One simple and necessary way you can monitor your health is to stay attuned to your menstrual cycle and contact your gynecologist if you’re experiencing unbearable period pain or excessively long and heavy periods.
Be Assured That It’s Safe to See Your Doctor In-Person
We understand that you may feel nervous about scheduling a doctor visit with the current circumstances. However, your safety is our priority, and we want to assure you that you can see your doctor safely for any concerns you have about your period. It’s time to take control of your health and get the care you deserve, and rest assured that we’re taking extra precautions in all facilities to protect and keep you safe.
All AdventHealth facilities have adopted comprehensive safety measures to ensure your safety when visiting your provider.
Understand What’s Normal and What’s Not for Your Periods
Seeking help early on from a gynecologist is essential to diminishing menstrual conditions and the disruptions they can have on your quality of life. It also ensures that any serious health issues are recognized and addressed with proper treatments. By understanding what normal menstrual pain and bleeding is, you can seek help from a gynecologist and begin treatment before the condition becomes debilitating.
Know What’s Normal for Your Period
Typically, a normal period might look like:
A flow that’s light, then gets heavier, then tapers off again
Having your period every 25 to 35 days
Mild cramping lasting a few days
Know What’s Not Normal for Your Period
Just like knowing what’s normal, it’s important to know which signs aren’t normal. Complications from your period that need a doctor’s attention include:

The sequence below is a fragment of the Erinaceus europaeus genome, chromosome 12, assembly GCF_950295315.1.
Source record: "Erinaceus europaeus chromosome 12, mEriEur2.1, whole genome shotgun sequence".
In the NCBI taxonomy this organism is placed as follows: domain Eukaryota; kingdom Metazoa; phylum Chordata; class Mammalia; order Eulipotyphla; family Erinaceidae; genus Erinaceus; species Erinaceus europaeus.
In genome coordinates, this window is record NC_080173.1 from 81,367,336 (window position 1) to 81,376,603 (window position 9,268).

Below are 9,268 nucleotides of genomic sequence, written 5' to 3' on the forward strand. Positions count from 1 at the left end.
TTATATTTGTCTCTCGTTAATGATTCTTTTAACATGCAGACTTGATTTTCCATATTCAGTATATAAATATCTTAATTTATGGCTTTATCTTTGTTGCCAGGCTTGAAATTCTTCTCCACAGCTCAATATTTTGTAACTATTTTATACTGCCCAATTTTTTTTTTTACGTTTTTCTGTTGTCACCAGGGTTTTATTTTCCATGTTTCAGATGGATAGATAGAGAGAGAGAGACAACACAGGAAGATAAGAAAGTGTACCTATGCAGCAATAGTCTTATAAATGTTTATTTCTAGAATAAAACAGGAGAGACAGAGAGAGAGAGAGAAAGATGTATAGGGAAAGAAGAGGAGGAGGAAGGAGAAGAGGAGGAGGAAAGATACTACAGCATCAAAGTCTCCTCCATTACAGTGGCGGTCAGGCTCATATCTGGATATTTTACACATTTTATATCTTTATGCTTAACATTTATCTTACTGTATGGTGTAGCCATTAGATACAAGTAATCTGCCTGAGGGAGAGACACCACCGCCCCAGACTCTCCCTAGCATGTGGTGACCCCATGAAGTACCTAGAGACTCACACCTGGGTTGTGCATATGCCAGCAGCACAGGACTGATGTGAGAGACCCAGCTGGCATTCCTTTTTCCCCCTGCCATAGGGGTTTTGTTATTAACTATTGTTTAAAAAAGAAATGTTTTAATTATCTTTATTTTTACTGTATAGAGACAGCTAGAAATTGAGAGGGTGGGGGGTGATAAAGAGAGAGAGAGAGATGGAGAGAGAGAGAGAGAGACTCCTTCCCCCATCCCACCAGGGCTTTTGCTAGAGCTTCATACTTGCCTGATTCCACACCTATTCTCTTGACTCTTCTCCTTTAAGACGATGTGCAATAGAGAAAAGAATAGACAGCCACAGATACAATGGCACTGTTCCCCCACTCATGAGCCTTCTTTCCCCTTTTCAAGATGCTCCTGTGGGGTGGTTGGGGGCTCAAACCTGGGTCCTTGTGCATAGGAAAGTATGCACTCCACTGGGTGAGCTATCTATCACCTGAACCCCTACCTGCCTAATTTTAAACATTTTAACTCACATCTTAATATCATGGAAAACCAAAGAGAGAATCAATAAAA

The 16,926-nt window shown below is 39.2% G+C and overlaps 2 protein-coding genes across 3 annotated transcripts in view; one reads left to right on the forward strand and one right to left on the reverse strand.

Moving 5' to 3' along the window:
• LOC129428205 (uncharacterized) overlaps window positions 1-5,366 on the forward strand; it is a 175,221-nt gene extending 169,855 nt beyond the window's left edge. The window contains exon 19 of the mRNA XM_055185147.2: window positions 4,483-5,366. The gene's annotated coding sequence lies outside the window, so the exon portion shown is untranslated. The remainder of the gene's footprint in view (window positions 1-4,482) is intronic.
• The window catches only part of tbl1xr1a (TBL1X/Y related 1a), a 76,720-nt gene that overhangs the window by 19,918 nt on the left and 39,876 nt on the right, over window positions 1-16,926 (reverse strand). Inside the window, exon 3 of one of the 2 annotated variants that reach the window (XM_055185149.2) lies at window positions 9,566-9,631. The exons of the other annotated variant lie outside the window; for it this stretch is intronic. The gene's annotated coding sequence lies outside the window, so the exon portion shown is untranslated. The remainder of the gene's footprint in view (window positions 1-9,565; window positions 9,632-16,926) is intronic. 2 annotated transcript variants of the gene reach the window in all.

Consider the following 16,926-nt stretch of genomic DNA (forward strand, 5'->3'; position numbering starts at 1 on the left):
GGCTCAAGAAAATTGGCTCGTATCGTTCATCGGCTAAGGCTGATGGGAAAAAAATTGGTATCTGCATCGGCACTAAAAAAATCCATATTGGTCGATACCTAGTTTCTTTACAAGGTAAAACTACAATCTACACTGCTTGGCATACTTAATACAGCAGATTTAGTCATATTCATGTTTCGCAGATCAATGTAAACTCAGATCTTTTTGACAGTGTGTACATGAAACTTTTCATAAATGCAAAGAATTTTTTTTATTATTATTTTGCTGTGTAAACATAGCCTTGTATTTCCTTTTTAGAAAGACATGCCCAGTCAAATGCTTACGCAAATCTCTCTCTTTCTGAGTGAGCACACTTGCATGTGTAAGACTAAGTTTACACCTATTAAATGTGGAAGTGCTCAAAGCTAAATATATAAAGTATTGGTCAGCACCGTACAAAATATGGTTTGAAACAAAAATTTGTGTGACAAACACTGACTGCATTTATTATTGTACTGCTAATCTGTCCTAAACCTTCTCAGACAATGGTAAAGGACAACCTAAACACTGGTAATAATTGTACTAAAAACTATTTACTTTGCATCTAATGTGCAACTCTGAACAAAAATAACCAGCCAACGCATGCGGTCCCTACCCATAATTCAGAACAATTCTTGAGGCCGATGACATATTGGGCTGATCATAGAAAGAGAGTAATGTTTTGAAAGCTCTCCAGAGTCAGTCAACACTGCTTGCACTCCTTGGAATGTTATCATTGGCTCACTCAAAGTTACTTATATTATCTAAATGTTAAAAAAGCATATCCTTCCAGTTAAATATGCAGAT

Anemia requiring iron or blood transfusions
Bleeding for more than seven days
Pain that affects your daily life, which may indicate endometriosis
Requiring two menstrual products at a time or using more than 10 tampons or pads per day
Know the Types of Menstrual Disorders
Most doctors categorize menstrual disorders into two groups: abnormal hormones and uterine issues. Generally, most women with irregular periods have a hormonal imbalance or similar problem. This may be treated with medication or intrauterine-device therapy, in which a small, flexible, hormone-releasing device is inserted into the uterus.
Uterine problems are usually accompanied by regular but heavy, painful periods. Two common uterine conditions are fibroid tumors and uterine polyps. If you experience heavy bleeding, it is important to speak with your gynecologist promptly. Heavy menstrual bleeding can cause anemia and fatigue, which can result in missing work or school, difficulty conceiving and could even lead to the need for a blood transfusion.
For Painful Periods, Our Doctors Are Here to Help Provide Answers
Our physicians work closely with hematologists, gynecologic oncologists and infertility specialists to create individualized treatment plans for women with uterine problems, which may include minimally invasive gynecological surgery such as uterine polyp removal and endometrial ablation.
We’re Ready to Care for You, Safely
If you’re experiencing irregular periods or menstrual pain, contact your gynecologist or family medicine provider. These are conditions that can and should be addressed and not delayed further, and you can count on us to keep you protected and safe while visiting your doctor.